Sage’s powers aren’t limited though! A 2010 study from the National Library of Medicine has shown that sage can reduce risks of depression, lower our risks of colon cancer by protecting cellular DNA, treat obesity (when accompanied by a change in eating habits and counsel of nutritionists), boosts cardiovascular strength, and shows great potential in mitigating the effects dementia!
A quick ginger tea on the go can potentially decrease that tickly feeling at the back of your throat. An age-old tradition to ease nausea and vomiting, ginger is also recognised by The British Herbal Compendium as a remedy for morning sickness during pregnancy.
Ginger tea treats nausea, vomiting (emesis), diarrhea, as well as diverse ailments such as arthritis, muscular aches, and fever. The herbal tea will increase gastric emptying, which leads to better digestion.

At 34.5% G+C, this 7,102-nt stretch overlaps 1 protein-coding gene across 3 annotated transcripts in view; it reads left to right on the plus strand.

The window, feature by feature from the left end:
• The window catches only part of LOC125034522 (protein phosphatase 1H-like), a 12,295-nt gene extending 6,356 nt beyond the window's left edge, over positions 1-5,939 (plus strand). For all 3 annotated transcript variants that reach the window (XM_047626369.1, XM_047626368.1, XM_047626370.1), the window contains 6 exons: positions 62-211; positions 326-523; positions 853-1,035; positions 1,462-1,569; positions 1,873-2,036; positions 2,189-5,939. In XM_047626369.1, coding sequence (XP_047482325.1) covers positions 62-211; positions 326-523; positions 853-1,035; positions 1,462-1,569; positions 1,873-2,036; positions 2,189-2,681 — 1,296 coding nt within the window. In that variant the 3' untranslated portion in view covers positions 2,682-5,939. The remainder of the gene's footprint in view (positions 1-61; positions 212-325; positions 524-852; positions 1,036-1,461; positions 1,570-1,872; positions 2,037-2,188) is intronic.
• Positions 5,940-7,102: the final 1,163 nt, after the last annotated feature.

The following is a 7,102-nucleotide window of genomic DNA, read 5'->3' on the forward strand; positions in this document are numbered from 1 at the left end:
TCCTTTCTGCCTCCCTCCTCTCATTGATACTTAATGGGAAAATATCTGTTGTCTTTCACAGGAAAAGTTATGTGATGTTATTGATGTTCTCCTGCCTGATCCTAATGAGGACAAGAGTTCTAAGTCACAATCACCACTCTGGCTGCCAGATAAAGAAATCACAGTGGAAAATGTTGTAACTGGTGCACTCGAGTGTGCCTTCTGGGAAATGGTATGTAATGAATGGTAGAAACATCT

An effective and inexpensive treatment, this herbal tea is remarkable for all sorts of situations!
It is said that during the second World War, when vitamin C was not readily available, the British would make a syrup out of rosehip plants to increase their intake of nutrients.
Being rich in antioxidant properties, it can assist with weight management, as well as helping to maintain healthy skin. Out of the most common herbal teas, this is the richest in vitamin C, vitamin A and vitamin E, all of which help to protect your immune system.
The inhalation of rosehip oil, a well-known aromatherapy practice, can reduce stress, as it reduces the systolic blood pressure and the rate of breathing.
- Lemon Balm
This lemon scented herb has been recommended by several herbal apothecaries. Another ancestral formula to elevate mood and relieve stress, this contains rosmarinic acid which has a direct effect on cognitive functions and one’s mood.
The plant contains benzodiazepine properties that make the tea have a calming effect.
Why not give this a try to relax for a little bit!
So, now that we’ve looked at all the benefits of herbal tea, who’s up putting on the kettle and making a fresh brew?